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Seroprevalence of Powassan Virus in New England Deer, 1979–2010

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  • University of New Mexico School of Medicine, Albuquerque, New Mexico; Center for Vector Biology and Zoonotic Diseases, The Connecticut Agricultural Experiment Station, New Haven, Connecticut; Division of Vector-Borne Diseases, Centers for Disease Control and Prevention, Fort Collins, Colorado; Vermont Department of Public Health, Burlington, Vermont; Maine Medical Center Research Institute, Vector-borne Disease Laboratory, South Portland, Maine

Powassan virus and its subtype, deer tick virus, are closely related tick-borne flaviviruses that circulate in North America. The incidence of human infection by these agents appears to have increased in recent years. To define exposure patterns among white-tailed deer, potentially useful sentinels that are frequently parasitized by ticks, we screened serum samples collected during 1979–2010 in Connecticut, Maine, and Vermont for neutralizing antibody by using a novel recombinant deer tick virus–West Nile virus chimeric virus. Evidence of exposure was detected in all three states. Overall our results demonstrate that seroprevalence is variable in time and space, suggesting that risk of exposure to Powassan virus is similarly variable.

Author Notes

* Address correspondence to Gregory D. Ebel, Department of Microbiology, Immunology and Pathology, College of Veterinary Medicine and Biomedical Sciences, Colorado State University, 1690 Campus Delivery, Fort Collins, CO 80523. E-mail: gregory.ebel@colostate.edu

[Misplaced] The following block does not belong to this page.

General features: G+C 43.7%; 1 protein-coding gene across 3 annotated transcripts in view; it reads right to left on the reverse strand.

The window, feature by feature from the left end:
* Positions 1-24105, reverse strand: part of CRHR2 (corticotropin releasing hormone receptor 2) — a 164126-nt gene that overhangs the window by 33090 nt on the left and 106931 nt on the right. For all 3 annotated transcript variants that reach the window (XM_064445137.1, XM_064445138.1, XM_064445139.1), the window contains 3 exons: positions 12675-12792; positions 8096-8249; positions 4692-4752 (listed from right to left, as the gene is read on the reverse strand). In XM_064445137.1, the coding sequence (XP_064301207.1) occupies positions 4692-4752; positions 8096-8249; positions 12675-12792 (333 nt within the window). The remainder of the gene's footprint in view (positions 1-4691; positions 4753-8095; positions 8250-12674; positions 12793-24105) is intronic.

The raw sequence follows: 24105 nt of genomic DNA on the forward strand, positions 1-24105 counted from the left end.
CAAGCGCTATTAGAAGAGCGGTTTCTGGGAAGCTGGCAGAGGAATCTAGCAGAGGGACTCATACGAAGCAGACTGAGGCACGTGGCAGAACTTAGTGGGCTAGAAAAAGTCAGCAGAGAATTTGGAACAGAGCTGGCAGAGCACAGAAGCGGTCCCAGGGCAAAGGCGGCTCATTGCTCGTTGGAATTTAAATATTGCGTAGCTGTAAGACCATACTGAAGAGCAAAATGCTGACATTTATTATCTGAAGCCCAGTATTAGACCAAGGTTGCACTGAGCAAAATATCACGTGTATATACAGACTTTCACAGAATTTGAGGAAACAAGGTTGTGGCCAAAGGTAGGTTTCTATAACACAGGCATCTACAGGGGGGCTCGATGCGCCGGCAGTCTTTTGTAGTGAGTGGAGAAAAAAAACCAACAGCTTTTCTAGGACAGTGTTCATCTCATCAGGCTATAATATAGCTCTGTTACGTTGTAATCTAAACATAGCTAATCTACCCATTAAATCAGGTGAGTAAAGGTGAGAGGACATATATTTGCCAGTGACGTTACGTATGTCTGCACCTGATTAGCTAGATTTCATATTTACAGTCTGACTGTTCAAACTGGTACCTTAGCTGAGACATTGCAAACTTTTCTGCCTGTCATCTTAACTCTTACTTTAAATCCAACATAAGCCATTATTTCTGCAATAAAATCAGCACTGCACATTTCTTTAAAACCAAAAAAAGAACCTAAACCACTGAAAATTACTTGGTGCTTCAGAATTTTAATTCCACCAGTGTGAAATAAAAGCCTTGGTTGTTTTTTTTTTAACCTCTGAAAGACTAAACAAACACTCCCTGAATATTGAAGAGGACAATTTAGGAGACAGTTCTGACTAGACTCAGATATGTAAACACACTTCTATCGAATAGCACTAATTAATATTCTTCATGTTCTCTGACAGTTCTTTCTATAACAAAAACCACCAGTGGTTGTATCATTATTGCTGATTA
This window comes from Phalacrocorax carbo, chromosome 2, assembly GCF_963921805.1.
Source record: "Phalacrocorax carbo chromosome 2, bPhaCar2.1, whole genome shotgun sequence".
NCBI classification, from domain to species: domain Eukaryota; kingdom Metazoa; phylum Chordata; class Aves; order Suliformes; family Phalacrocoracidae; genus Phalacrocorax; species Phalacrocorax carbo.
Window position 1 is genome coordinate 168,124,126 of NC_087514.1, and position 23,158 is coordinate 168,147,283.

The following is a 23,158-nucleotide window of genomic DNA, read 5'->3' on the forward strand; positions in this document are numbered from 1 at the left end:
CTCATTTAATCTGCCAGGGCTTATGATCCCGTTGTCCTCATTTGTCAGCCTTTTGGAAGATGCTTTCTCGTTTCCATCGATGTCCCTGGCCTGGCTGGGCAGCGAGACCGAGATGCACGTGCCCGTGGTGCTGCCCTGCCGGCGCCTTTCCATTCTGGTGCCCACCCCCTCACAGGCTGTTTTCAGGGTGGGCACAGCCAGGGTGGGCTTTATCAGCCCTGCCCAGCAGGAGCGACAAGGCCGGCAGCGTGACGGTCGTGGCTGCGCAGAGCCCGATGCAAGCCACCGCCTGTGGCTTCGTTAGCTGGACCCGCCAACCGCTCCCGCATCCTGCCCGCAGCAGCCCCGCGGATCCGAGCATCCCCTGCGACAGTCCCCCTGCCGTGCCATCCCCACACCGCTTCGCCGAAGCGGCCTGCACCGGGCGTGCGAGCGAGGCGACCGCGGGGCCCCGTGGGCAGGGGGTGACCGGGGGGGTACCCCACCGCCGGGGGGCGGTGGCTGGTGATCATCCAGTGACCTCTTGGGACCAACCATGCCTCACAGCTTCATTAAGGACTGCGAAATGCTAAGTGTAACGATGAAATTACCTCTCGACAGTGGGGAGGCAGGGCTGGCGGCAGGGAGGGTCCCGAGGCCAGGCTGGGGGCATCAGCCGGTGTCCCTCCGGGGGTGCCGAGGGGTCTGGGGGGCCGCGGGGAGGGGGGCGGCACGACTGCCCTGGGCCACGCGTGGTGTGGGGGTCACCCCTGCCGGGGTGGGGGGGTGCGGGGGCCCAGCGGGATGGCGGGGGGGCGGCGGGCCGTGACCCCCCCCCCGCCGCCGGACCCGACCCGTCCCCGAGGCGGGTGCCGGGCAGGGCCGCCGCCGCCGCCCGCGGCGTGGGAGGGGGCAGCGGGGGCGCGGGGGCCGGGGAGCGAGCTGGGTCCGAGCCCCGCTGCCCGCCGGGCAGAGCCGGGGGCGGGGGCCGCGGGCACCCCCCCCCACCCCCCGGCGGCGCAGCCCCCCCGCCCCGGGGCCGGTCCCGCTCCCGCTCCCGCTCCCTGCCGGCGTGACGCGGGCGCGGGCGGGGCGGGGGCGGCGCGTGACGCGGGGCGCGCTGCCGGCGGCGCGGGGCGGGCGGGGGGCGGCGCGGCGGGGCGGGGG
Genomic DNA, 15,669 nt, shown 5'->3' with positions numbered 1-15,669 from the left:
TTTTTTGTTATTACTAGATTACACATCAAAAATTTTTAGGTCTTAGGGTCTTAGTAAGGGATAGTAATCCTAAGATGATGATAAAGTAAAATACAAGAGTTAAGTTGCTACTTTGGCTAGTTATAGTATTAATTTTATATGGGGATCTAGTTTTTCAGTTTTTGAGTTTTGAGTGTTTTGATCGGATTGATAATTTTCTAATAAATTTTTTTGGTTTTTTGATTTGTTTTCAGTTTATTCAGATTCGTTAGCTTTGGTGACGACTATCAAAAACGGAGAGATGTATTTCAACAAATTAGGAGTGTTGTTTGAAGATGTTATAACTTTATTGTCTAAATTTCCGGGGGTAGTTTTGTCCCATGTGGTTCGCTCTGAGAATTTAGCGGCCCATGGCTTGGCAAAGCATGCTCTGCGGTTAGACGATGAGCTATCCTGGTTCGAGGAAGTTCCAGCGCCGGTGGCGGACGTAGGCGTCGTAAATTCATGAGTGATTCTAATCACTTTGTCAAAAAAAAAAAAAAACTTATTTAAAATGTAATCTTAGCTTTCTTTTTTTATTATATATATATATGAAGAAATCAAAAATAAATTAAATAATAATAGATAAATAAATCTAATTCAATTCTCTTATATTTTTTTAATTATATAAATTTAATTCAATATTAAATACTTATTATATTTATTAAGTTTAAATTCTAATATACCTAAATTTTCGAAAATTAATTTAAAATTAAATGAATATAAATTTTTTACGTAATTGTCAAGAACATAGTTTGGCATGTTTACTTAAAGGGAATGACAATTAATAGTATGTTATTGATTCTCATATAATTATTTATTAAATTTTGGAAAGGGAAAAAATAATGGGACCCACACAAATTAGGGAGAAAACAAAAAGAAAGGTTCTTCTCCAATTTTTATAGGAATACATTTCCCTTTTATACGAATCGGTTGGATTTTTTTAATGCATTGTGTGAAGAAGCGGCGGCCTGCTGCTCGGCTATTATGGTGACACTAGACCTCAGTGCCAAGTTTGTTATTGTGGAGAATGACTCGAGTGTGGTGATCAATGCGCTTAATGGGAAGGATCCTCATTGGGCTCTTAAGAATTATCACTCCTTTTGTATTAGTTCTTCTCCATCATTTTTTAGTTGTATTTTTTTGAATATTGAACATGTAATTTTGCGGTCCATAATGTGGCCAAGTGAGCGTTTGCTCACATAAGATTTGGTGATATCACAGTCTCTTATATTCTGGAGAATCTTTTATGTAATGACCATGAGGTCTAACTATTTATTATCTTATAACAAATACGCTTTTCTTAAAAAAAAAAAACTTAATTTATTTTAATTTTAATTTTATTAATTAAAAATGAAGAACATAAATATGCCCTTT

Financial support: This study was supported in part by funds from the National Institute of Allergy and Infectious Disease, National Institutes of Health, under grant AI067380. Eleanor R. Deardorff was supported by Institutional Research and Academic Career Development Award K12GM088021 from the National Institute of General Medical Sciences under the University of New Mexico Academic Science Education and Research Training fellowship.

Authors' addresses: Robert A. Nofchissey, Department of Medicine, University of New Mexico, Albuquerque, NM, E-mail: rnofchissey@salud.unm.edu. Eleanor R. Deardorff, Department of Pathology, University of New Mexico School of Medicine, Albuquerque, NM, and Department of Experimental Pathology, University of Texas Medical Branch, Galveston, TX, E-mail: edeardorff@salud.unm.edu. Tia M. Blevins and Louis A. Magnarelli, Department of Entomology, The Connecticut Agricultural Experiment Station, New Haven, CT, E-mails: tia.blevins@ct.gov and louis.magnarelli@ct.gov. Michael Anishchenko, Angela Bosco-Lauth, John-Paul Mutebi, and Aaron C. Brault, Division of Vector-Borne Diseases, Centers for Disease Control and Prevention, Fort Collins, CO, E-mails: iot5@cdc.gov, mopargal@rams.colostate.edu, john-paul.mutebi@cdc.hhs.gov, and acbrault1@mac.com. Erica Berl, Department of Infectious Disease Epidemiology, Vermont Department of Health, Burlington, VT, E-mail: erica.berl@state.vt.us. Charles Lubelczyk, Vector-Borne Disease Laboratory, Maine Medical Center Research Institute, South Portland, ME, E-mail: lubelc@mmc.org. Gregory D. Ebel, Department of Microbiology, Immunology and Pathology, College of Veterinary Medicine and Biomedical Sciences, Colorado State University, Fort Collins, CO, E-mail: gregory.ebel@colostate.edu.

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